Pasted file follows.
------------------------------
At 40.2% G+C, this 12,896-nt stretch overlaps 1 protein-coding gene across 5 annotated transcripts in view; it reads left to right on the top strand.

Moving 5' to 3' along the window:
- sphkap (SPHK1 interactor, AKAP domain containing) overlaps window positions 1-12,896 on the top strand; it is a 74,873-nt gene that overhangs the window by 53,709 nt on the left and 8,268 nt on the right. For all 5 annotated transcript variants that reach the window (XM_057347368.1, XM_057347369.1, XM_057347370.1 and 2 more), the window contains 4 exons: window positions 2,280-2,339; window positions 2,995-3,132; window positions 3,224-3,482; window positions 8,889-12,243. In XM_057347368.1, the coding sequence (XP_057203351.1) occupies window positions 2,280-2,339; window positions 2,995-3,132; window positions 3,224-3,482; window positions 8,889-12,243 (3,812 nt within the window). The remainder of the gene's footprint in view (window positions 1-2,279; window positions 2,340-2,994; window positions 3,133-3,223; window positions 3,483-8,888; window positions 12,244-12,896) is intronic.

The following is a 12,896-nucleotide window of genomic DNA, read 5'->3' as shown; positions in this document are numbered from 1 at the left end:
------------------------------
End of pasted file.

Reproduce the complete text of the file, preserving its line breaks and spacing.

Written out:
At 40.2% G+C, this 12,896-nt stretch overlaps 1 protein-coding gene across 5 annotated transcripts in view; it reads left to right on the top strand.

Moving 5' to 3' along the window:
- sphkap (SPHK1 interactor, AKAP domain containing) overlaps window positions 1-12,896 on the top strand; it is a 74,873-nt gene that overhangs the window by 53,709 nt on the left and 8,268 nt on the right. For all 5 annotated transcript variants that reach the window (XM_057347368.1, XM_057347369.1, XM_057347370.1 and 2 more), the window contains 4 exons: window positions 2,280-2,339; window positions 2,995-3,132; window positions 3,224-3,482; window positions 8,889-12,243. In XM_057347368.1, the coding sequence (XP_057203351.1) occupies window positions 2,280-2,339; window positions 2,995-3,132; window positions 3,224-3,482; window positions 8,889-12,243 (3,812 nt within the window). The remainder of the gene's footprint in view (window positions 1-2,279; window positions 2,340-2,994; window positions 3,133-3,223; window positions 3,483-8,888; window positions 12,244-12,896) is intronic.

The following is a 12,896-nucleotide window of genomic DNA, read 5'->3' as shown; positions in this document are numbered from 1 at the left end: